My prediction: by 2025, Tesla will sell more cars anually than BMW (counting all types of powertrain), worldwide.

      1. franky_b says:

        In the last 4 years BMW has increase its market share. And among traditional car vendor, they are the one with the highest plug ratio in their overall sales.

        They are doing fine and are proof you can transform without reducing sales

      2. franky_b says:

        from you: “My prediction: by 2025, Tesla will sell more cars anually than BMW (counting all types of powertrain), worldwide.”

        My Prediction: Tesla will take 2 to 3 years to fully deliver those 400K+ reservation and by that time (2019-2020). Traditional car maker will have a least one model with 200 miles or more. BMW will have 3 to 4.

        1. Some Guy says:

          Our two statements do not exclude each other…
          BMW is of course welcome to join the party, the more models the merrier…
          However, will they aim those 3-4 next models for an annual production of 10k, 30k or 300k units each? And will they be available outside of China? I bet they could sell more i3 if they would make them (they have delivery times of several months for those as I have heard). Also, it would be great if the PHEV offerings were not engineered to just barely meet the minimum standards to qualify for incentives somewhere, but would go a bit further AER to make a difference.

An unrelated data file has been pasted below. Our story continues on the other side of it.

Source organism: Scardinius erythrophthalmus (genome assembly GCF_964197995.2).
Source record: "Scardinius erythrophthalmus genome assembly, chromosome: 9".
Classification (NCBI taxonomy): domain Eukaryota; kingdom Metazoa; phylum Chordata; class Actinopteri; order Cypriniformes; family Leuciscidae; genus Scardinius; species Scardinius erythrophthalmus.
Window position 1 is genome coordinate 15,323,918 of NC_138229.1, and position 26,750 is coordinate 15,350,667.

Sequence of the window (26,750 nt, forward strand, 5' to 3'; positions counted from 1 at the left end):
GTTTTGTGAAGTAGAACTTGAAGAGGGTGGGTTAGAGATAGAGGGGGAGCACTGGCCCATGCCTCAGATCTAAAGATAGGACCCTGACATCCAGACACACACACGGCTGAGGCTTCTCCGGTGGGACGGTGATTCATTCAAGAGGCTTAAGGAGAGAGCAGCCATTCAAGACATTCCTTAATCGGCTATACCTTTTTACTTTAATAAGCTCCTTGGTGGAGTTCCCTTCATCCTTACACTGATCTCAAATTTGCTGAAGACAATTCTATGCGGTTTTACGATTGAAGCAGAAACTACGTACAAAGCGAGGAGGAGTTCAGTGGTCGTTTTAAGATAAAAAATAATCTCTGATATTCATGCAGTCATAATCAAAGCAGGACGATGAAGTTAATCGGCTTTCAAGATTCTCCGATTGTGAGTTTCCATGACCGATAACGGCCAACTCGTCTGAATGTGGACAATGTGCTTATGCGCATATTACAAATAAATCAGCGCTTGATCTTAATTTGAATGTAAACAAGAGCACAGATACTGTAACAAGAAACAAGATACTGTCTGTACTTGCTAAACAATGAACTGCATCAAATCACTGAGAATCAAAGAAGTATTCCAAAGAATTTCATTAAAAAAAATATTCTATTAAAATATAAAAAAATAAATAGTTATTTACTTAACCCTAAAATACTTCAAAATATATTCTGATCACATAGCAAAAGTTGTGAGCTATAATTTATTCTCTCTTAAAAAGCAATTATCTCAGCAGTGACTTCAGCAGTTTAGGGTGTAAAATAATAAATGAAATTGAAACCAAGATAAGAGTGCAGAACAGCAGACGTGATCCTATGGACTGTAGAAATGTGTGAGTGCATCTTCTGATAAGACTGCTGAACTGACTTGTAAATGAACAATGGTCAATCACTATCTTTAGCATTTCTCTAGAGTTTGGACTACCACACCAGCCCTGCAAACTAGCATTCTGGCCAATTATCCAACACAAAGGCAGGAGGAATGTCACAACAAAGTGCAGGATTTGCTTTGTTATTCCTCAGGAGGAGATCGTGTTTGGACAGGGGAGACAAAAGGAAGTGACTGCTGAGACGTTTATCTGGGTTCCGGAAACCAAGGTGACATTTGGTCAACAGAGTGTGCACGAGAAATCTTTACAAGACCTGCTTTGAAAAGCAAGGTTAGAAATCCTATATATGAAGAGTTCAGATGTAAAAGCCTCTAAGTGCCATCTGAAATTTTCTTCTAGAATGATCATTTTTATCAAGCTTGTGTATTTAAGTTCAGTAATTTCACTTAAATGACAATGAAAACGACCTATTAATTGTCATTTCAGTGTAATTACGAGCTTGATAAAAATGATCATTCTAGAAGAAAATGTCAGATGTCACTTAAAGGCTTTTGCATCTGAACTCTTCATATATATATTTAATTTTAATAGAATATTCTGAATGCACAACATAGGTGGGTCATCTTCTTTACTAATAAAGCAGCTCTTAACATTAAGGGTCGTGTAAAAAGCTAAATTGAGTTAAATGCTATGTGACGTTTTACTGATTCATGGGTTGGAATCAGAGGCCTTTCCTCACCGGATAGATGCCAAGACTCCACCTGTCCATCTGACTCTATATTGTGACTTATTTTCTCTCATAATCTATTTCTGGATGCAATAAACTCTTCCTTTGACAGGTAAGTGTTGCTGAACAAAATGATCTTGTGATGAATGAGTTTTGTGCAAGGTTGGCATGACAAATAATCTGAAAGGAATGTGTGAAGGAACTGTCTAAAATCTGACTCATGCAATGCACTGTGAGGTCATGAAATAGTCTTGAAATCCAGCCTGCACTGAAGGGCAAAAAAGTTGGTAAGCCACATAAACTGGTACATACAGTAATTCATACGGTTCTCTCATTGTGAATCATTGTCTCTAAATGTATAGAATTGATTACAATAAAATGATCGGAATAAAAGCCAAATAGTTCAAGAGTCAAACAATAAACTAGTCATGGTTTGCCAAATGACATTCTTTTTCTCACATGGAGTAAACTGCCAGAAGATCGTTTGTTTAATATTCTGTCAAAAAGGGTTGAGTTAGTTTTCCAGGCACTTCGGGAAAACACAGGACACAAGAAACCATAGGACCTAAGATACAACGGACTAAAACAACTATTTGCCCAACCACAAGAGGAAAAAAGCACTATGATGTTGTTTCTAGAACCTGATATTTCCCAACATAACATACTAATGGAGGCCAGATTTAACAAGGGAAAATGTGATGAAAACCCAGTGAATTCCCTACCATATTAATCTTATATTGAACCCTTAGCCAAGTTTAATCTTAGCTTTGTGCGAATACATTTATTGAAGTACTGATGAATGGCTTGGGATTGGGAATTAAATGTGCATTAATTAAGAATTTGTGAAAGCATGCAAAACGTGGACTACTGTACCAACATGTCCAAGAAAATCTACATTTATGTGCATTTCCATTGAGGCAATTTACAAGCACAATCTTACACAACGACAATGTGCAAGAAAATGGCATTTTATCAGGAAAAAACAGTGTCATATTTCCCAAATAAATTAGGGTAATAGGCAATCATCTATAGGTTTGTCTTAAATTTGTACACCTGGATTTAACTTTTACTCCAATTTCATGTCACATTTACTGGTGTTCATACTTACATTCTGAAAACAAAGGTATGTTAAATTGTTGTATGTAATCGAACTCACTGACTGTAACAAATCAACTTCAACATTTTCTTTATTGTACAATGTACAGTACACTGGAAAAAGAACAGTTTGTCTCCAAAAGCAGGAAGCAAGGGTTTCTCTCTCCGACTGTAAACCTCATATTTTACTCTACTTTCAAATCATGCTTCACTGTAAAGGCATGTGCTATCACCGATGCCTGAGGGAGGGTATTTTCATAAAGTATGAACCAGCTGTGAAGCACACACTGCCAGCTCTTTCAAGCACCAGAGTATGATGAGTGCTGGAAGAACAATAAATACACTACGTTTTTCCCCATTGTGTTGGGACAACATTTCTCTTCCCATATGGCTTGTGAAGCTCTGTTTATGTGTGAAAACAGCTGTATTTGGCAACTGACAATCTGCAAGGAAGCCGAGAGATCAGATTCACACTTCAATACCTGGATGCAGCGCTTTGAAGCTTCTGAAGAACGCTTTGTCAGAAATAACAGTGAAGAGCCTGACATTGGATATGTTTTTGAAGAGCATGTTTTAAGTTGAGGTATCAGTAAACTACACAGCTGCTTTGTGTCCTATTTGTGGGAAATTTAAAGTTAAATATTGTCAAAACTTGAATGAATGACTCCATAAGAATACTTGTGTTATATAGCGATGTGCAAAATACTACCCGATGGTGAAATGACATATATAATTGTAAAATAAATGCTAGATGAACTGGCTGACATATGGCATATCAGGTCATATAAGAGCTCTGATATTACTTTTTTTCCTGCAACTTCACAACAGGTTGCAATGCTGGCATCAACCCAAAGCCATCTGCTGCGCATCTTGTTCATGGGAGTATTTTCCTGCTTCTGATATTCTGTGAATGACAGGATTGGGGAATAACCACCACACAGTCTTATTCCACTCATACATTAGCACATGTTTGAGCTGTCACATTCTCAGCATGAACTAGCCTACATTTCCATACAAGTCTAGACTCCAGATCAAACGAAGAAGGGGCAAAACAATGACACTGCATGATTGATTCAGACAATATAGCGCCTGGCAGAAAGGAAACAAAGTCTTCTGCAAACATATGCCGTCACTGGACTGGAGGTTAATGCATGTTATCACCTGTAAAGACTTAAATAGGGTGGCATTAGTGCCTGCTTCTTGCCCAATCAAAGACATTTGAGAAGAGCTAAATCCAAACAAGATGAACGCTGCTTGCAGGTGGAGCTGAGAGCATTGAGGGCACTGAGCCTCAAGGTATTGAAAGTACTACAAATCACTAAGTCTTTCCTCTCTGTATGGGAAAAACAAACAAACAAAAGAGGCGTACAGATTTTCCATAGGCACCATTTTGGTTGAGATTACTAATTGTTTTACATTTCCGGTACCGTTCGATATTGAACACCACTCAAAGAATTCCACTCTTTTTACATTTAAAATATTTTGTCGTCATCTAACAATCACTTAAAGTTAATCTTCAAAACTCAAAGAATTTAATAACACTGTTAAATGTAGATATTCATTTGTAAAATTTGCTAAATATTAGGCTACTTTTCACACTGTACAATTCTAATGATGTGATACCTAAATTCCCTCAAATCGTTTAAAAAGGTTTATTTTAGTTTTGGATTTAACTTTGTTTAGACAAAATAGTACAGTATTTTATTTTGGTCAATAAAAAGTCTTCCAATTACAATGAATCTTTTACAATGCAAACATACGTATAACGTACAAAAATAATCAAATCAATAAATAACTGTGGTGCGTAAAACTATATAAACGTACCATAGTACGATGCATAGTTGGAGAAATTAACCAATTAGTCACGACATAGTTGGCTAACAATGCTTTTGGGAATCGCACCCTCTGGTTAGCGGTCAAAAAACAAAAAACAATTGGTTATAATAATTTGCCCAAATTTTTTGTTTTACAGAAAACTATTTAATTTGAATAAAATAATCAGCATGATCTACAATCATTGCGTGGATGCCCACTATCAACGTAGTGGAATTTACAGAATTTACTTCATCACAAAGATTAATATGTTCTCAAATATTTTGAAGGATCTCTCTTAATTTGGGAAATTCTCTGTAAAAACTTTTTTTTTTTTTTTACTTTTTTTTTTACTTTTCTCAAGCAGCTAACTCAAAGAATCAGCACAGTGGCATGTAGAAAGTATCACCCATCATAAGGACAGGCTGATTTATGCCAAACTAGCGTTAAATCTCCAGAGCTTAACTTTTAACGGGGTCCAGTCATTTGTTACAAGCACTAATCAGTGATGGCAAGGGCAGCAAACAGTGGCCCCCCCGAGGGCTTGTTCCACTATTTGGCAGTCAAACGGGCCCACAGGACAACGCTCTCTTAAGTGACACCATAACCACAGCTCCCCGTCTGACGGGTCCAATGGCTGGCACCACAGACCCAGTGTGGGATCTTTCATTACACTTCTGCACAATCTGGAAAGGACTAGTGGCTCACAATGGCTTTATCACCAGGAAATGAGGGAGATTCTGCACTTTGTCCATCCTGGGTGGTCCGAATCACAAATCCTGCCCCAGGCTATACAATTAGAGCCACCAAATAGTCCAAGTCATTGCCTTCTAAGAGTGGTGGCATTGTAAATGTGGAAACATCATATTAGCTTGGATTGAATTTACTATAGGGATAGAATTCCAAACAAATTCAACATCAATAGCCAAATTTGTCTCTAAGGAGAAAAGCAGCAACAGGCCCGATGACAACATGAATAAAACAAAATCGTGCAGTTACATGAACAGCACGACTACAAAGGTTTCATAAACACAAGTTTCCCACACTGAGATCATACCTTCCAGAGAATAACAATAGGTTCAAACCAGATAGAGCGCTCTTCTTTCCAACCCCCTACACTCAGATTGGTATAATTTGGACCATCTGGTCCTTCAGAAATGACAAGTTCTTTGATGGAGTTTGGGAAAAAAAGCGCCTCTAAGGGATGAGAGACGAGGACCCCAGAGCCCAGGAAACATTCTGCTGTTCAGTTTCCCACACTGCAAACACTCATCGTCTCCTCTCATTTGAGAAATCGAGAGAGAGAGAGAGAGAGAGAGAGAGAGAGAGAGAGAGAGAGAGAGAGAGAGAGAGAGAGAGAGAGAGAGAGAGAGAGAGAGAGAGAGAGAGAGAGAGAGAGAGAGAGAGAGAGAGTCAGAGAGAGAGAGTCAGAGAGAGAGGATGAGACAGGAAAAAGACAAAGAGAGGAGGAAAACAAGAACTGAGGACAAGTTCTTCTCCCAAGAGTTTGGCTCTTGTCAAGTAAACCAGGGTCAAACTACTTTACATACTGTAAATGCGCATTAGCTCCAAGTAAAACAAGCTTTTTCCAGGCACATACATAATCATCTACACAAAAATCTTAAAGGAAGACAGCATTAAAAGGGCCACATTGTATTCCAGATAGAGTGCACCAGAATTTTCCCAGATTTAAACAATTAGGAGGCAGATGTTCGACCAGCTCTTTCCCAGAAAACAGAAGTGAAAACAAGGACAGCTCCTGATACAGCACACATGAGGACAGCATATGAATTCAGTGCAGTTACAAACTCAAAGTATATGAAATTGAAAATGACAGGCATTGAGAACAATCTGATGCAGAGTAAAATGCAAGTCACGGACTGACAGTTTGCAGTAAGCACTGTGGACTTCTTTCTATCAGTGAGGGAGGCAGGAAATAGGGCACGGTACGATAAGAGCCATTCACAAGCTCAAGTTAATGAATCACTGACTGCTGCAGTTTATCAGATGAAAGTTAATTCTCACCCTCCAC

2. pjwood1 says:

      But will BMW respond with milkshake, or powdered milk? “Electrification”, here means anything with a plug, but elsewhere it can be a sub-hybrid (Mild). That’s how counting 12 BEVs becomes a more important piece of info.

  4. Mark C says:

    The article doesn’t say they will introduce all of those 25 in 2025. It says: “BMW Group intends to offer 25 electrified vehicles (all-electric or plug-in hybrids) by 2025. That would mean a doubling of the current offer.” “By 2025” does not carry the same meaning as the heading choice of words: “until.” BMW also says 12 will be BEV.

    I’d say BMW is doing pretty good considering their size in the industry. It would seem they are already ahead of VW, who claims they will rule the EV World in just a few years, Toyota who may be showing a spark of interest, Ford who plans to bring “electrified” models {mostly hybrid or PHEV} and 1 (ONE) BEV by 2020 +/-, and FCA who just wants to sell you a Ram pickup.

  5. Mark C says:

    Sorry, I left GM, with their awesome history of electrified transportation out of my previous post. They aren’t overly impressive with their foot-dragging dealers on the Bolt, ELR and Volt, nor thier compliance, couple of states only Spark.

  6. Ben says: